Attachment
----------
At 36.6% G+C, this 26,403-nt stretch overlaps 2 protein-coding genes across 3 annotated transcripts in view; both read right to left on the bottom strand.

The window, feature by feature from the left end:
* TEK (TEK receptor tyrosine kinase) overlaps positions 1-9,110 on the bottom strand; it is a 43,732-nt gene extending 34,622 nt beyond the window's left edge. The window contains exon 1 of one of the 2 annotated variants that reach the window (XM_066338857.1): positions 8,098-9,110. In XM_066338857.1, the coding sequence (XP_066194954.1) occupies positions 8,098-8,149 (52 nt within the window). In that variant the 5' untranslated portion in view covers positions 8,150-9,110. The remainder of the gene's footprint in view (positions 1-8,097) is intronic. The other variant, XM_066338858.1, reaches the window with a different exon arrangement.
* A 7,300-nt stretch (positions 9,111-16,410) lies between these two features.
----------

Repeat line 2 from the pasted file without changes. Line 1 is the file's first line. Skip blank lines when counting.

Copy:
The window, feature by feature from the left end: